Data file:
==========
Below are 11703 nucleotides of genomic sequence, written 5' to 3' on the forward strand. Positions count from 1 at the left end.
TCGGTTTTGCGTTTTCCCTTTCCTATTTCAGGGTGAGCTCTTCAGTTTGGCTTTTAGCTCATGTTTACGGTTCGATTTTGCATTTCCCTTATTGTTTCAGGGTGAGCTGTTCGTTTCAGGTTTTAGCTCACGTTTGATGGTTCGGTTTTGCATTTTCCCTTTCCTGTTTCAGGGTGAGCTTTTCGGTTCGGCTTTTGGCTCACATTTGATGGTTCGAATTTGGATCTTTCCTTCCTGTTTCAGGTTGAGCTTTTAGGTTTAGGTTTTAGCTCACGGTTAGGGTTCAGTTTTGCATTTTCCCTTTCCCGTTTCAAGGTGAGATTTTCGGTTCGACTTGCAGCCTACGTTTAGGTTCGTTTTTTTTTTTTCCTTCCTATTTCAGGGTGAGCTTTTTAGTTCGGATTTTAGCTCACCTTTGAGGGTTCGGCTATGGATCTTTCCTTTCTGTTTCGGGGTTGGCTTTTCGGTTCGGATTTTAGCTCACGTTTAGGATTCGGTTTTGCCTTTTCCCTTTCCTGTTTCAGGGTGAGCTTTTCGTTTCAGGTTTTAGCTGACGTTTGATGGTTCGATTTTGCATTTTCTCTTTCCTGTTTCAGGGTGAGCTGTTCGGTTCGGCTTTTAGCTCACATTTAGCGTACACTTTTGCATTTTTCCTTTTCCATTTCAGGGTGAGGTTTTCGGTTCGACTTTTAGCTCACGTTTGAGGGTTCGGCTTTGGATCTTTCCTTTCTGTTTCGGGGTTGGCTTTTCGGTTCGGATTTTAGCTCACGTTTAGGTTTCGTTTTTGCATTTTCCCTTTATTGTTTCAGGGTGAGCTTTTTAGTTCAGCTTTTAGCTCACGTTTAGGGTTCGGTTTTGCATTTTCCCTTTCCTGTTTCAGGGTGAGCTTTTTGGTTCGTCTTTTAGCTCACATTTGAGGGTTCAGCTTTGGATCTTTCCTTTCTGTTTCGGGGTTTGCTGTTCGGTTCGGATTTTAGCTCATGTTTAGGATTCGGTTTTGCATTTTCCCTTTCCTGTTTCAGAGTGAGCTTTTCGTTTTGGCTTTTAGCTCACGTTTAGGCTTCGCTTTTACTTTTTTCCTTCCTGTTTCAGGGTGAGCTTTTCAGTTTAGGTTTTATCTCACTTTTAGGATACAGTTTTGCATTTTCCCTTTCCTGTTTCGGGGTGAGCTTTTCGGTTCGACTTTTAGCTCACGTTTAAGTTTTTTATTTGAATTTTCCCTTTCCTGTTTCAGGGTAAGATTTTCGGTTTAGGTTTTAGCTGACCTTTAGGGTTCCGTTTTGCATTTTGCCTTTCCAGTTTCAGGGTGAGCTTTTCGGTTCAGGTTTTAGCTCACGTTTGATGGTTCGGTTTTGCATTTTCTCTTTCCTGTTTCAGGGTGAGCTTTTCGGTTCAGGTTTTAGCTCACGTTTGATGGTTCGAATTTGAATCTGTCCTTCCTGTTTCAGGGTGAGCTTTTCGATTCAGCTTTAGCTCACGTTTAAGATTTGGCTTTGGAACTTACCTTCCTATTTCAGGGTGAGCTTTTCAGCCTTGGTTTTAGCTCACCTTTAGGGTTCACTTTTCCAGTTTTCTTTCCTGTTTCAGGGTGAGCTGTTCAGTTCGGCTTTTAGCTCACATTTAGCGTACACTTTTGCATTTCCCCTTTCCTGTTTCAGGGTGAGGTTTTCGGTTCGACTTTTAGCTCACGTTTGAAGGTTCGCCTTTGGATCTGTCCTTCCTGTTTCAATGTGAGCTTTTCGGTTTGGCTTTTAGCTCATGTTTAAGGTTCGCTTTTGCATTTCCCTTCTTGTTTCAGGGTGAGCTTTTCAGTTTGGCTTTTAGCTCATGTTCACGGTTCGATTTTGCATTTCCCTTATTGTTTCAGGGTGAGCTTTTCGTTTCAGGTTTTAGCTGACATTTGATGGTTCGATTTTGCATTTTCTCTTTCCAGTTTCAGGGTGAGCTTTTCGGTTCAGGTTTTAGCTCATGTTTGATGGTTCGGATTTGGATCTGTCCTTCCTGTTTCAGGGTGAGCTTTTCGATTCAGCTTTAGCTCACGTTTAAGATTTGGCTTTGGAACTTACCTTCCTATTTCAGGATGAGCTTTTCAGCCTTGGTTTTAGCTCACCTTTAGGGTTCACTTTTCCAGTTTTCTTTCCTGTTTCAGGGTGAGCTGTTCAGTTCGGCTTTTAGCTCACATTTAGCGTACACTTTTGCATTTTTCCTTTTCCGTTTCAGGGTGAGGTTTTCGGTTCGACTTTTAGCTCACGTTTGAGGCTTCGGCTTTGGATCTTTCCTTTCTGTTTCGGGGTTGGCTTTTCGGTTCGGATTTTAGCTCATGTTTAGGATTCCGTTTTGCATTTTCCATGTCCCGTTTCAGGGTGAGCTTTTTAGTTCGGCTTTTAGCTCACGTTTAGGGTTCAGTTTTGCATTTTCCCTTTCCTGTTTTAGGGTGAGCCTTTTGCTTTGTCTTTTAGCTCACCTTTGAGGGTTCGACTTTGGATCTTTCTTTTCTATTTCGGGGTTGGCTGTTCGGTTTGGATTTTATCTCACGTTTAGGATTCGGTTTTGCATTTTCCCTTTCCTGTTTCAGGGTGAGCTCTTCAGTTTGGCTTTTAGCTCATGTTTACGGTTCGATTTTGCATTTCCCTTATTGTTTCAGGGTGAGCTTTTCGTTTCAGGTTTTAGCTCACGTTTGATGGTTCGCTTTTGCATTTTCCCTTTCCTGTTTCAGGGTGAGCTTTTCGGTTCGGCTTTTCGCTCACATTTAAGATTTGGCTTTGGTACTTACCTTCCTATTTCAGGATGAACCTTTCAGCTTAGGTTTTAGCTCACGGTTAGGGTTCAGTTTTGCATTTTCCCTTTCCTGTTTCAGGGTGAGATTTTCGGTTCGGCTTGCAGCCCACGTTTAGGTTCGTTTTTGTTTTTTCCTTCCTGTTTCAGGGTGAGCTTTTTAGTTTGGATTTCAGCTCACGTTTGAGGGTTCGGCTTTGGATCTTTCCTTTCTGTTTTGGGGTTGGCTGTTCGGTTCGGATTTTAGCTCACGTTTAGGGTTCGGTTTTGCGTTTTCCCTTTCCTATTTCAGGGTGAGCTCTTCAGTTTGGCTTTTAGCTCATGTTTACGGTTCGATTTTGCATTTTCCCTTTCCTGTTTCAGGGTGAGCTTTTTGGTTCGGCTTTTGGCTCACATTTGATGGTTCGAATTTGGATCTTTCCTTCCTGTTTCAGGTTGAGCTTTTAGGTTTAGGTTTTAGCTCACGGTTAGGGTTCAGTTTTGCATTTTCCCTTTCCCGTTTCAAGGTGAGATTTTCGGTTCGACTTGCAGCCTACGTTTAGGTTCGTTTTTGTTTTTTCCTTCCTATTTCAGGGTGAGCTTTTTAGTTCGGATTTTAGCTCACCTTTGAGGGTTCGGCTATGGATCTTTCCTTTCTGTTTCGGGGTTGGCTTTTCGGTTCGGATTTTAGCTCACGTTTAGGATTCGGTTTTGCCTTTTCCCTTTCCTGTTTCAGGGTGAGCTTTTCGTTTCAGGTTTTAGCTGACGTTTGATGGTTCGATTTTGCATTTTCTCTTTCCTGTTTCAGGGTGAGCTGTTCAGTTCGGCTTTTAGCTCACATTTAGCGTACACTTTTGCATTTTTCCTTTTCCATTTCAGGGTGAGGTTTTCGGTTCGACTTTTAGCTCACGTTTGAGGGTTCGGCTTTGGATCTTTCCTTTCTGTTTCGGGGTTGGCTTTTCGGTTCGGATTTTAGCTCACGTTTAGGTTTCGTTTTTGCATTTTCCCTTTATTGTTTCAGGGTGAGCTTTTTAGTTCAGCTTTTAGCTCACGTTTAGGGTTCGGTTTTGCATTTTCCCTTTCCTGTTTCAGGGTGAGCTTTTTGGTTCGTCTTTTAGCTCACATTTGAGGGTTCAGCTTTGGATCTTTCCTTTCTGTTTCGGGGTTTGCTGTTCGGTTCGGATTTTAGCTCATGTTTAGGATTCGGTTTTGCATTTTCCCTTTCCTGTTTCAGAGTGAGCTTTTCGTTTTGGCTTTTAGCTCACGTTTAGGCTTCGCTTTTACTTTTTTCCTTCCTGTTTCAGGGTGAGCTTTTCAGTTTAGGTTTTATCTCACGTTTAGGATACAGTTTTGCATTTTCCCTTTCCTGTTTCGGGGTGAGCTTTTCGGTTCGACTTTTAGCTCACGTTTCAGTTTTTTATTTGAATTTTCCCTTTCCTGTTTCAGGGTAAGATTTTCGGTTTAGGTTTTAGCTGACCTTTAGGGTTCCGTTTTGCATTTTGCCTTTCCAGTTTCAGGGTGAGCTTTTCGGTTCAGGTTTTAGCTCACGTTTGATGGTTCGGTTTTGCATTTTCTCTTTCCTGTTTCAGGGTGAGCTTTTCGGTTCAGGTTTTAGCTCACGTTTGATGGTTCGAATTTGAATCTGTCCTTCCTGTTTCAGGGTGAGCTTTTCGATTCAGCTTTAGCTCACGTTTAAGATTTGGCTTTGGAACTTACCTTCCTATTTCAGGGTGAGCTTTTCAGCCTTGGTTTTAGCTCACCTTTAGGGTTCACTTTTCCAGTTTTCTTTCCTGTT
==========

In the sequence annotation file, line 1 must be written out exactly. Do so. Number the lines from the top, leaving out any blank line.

Below are 11703 nucleotides of genomic sequence, written 5' to 3' on the forward strand. Positions count from 1 at the left end.